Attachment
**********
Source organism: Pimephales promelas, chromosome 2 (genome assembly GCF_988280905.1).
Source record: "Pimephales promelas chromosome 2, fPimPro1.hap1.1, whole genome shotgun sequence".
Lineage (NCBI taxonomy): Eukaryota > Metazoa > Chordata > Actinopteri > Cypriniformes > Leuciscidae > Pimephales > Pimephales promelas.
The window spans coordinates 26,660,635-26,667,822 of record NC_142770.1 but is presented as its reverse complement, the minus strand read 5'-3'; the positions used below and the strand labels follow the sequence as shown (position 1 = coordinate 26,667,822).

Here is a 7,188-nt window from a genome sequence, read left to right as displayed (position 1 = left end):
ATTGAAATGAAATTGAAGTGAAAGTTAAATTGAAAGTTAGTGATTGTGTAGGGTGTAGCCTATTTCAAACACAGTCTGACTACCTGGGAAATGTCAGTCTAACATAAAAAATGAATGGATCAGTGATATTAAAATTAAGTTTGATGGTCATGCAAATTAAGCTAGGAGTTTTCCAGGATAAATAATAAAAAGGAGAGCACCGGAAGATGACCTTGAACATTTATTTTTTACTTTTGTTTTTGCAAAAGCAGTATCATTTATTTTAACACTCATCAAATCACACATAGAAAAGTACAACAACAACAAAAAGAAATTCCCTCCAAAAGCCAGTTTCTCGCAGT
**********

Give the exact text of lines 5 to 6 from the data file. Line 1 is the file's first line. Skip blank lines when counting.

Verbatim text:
Here is a 7,188-nt window from a genome sequence, read left to right as displayed (position 1 = left end):
ATTGAAATGAAATTGAAGTGAAAGTTAAATTGAAAGTTAGTGATTGTGTAGGGTGTAGCCTATTTCAAACACAGTCTGACTACCTGGGAAATGTCAGTCTAACATAAAAAATGAATGGATCAGTGATATTAAAATTAAGTTTGATGGTCATGCAAATTAAGCTAGGAGTTTTCCAGGATAAATAATAAAAAGGAGAGCACCGGAAGATGACCTTGAACATTTATTTTTTACTTTTGTTTTTGCAAAAGCAGTATCATTTATTTTAACACTCATCAAATCACACATAGAAAAGTACAACAACAACAAAAAGAAATTCCCTCCAAAAGCCAGTTTCTCGCAGT